"Why the hell?"
Yes, indeed, nuclear.
Why the hell?... the Price Anderson Act, which limits the liability of the nuclear industry in case of a serious nuclear accident — leaving taxpayers on the hook for potentially hundreds of billions in compensation costs;
Why the hell?... federal disposal of nuclear waste in a permanent repository, which will save the industry billions at taxpayer expense;
Why the hell? and licensing regulations, wherein the report recommends that the Nuclear Regulatory Commission further grease the skids of its quasi-judicial licensing process to preclude successful interventions from opponents.
Why the hell has the nuclear industry receive over $100 billion in subsidies?
Why the hell?: the energy bill has the federal government providing loan guarantees covering 50 percent of the cost of building 8,400 Megawatts of new nuclear power, the equivalent of six or seven new power plants. The Congressional Research Service estimated that these loan guarantees alone would cost taxpayers $14 to $16 billion. The Congressional Budget Office believes “the risk of default on such a loan guarantee to be very high — well above 50 percent.
Why the hell?
In 2005, the Energy Policy Act provided another $13 billion of subsidies, tax incentives and other support for the nuclear power industry. It also created the energy loan guarantee program.
In December 2007, Congress and George W. Bush approved $20.5 billion in nuclear loan guarantees under this program ($18.5 billion for new atomic reactors, $2 billion for new uranium enrichment facilities).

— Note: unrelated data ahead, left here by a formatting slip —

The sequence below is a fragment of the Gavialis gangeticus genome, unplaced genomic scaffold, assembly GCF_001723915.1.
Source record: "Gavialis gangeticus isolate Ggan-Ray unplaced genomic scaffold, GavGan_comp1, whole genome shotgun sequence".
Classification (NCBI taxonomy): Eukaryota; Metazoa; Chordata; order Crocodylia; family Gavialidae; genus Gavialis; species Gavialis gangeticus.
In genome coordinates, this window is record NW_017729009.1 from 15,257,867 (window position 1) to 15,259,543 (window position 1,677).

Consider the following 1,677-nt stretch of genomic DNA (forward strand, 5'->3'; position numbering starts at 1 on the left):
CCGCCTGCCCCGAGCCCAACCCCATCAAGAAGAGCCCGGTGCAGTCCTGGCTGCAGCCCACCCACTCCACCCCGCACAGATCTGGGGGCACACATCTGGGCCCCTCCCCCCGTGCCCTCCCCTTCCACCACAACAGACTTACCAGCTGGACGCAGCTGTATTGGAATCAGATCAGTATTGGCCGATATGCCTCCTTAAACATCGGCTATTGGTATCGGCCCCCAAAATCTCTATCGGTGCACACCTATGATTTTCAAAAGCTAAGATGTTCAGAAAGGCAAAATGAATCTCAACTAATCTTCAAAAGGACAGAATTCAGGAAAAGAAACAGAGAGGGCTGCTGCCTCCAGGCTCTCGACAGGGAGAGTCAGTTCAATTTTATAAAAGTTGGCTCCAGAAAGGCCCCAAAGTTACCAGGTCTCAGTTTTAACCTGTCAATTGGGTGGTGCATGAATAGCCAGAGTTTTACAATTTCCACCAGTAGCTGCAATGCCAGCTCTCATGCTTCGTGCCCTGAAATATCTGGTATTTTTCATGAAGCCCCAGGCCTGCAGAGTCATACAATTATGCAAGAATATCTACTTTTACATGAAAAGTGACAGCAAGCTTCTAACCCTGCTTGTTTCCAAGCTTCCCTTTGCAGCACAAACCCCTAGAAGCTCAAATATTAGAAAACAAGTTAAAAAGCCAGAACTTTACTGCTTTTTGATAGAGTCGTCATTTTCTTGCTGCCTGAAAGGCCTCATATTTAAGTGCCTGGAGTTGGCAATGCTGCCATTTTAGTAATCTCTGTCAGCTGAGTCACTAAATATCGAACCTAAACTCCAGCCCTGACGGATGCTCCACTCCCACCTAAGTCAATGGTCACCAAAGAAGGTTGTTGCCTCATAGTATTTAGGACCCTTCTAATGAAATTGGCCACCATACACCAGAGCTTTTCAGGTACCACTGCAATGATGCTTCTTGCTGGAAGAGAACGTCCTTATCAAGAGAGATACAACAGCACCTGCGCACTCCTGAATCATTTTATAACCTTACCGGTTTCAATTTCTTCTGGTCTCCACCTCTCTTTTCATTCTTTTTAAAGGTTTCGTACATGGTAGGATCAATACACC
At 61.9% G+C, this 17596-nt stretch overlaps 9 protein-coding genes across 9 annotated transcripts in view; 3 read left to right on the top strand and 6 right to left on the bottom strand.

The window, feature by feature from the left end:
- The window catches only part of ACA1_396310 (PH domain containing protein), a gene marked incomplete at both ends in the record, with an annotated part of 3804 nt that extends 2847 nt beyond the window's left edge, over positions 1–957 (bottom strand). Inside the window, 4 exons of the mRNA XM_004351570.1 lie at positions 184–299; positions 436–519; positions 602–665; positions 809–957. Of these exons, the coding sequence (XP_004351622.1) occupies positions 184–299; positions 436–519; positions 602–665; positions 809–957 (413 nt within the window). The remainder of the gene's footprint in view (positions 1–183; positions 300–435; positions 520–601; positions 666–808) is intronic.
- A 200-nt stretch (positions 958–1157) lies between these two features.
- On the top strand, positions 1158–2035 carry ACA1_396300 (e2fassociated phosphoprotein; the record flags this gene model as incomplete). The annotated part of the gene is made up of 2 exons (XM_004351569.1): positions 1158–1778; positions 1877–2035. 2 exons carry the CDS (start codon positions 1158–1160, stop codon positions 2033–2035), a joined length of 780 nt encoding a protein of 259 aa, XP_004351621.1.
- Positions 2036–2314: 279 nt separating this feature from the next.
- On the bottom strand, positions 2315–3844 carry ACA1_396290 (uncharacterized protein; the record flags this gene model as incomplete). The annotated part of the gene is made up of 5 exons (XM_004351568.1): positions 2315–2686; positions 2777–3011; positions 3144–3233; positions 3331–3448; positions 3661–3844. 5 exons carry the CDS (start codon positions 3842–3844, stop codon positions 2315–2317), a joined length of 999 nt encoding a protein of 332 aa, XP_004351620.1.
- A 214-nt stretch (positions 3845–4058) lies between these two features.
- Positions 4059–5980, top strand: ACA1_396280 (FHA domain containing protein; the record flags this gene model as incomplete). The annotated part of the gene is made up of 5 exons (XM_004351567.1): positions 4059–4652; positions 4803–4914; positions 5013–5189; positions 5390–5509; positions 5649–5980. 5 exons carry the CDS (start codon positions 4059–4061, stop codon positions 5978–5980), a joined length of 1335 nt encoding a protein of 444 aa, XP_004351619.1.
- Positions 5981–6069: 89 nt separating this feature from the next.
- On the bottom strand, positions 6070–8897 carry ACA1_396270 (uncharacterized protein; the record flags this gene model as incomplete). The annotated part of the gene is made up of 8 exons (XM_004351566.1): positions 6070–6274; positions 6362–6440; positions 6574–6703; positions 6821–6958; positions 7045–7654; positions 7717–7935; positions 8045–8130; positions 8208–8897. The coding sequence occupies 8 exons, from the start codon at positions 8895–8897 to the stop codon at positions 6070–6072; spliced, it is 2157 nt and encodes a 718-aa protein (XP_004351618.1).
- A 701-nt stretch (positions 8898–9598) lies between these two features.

Construction subsidies ~ $3.25 billion + $18.5 billion in loan guarantees
$18.5 billion in loan guarantees for new reactors. According to the Congressional Budget Office, the default rate is “very high – well above 50 percent.”
Authorization of $2 billion in “risk insurance” to pay the industry for any delays in construction and operation licensing for 6 new reactors, including delays due to the Nuclear Regulatory Commission or litigation. The payments would include interest on loans and the difference between the market price and the contractual price of power.
Authorization of more than $1.25 billion for a nuclear reactor in Idaho to generate hydrogen fuel
Operating subsidies ~ $5.7 billion + Limited Liability
Reauthorization of the Price-Anderson Act, extending the industry’s liability cap to cover new nuclear power plants built in the next 20 years
Incentives for “modular” reactor designs (such as the pebble bed reactor, which has never been built anywhere in the world) by allowing a combination of smaller reactors to be considered one unit, thus lowering the amount that the nuclear operator is responsible to pay under Price-Anderson
Production tax credits of 1.8-cent for each kilowatt-hour up to 6,000 megawatts of nuclear-generated electricity from new reactors during the first 8 years of operation, costing $5.7 billion in revenue losses to the U.S. Treasury through 2025
Radioactive waste subsidies ~ $22 billion thus far + guaranteed waste removal
DOE-utility contracts guaranteeing that the nuclear waste will be removed from the site within 10 year of shutdown or the US taxpayer pays for spend fuel storage costs
One mil (one-tenth of one cent) per kilowatt-hour paid by ratepayers receiving electricity from nuclear reactors to pay for a geologic repository for the spent fuel; the Nuclear Waste Fund currently has $22 billion
Shut-down subsidies ~ $1.3 billion
Changes the rules for nuclear decommissioning funds that are to be used to clean up closed nuclear plant sites by repealing the cost of service requirement for contributions to a fund and allowing the transfer of pre-1984 decommissioning costs to a qualified fund, costing taxpayers $1.3 billion